The RX 500 series officially arrives to market today, primarily carried in on the backs of the RX 580 and RX 570 Polaris 10 GPUs. From an architectural perspective, there’s nothing new – if you know Polaris and the RX 400 series, you know the RX 500 series. This is not an exciting, bombastic launch that requires delving into some unexplored arch; in fact, our original RX 480 review heavily detailed Polaris architecture, and that’s all relevant information to today’s RX 580 launch. If you’re not up to speed on Polaris, our review from last year is a good place to start (though the numbers are now out of date, the information is still accurate).

Both the RX 580 and RX 570 will be available as of this article’s publication. The RX 580 we’re reviewing should be listed here once retailer embargo lifts, with our RX 570 model posting here. Our RX 570 review goes live tomorrow. We’re spacing them out to allow for better per-card depth, having just come off of a series of 1080 Ti reviews (Xtreme, Gaming X).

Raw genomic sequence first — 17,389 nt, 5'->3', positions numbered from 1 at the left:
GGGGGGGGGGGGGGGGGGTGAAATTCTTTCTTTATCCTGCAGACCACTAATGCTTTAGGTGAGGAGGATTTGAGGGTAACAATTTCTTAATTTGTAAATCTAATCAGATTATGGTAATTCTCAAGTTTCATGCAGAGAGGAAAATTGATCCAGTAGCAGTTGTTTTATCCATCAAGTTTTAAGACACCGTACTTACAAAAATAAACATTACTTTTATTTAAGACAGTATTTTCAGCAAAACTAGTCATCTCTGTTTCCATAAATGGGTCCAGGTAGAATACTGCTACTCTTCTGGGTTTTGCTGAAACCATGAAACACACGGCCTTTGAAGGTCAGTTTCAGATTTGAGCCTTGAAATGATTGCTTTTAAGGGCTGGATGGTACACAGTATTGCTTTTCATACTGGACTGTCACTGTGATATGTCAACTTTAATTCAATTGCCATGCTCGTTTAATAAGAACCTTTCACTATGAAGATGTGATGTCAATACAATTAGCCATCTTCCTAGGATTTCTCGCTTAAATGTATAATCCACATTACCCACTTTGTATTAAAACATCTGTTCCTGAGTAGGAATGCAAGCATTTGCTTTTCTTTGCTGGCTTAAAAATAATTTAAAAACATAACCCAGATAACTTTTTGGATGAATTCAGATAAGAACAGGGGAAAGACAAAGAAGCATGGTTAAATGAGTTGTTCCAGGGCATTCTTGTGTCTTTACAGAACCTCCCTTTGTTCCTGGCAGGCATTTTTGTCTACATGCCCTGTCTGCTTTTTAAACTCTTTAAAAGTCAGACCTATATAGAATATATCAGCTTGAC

Prior to the Ryzen launch, we discovered an issue with GTA V testing that would cause high-speed CPUs of a particular variety to stutter when achieving high framerates. Our first video didn’t conclude with a root cause, but we now believe the game is running into engine constraints – present on other RAGE games – that trigger choppy behavior on those CPUs. Originally, we only saw this on the best i5s – older gen i5 CPUs were not affected, as they were not fast enough to exceed the framerate limiter in GTA V (~187FPS, or thereabouts), and so never encountered the stutters. The newest i5 CPUs, like the 7600K and 6600K, would post high framerates, but lose consistency in frametimes. As an end user, the solution would be (interestingly) to increase your graphics quality, resolution, or otherwise bring FPS to around the 120-165 mark.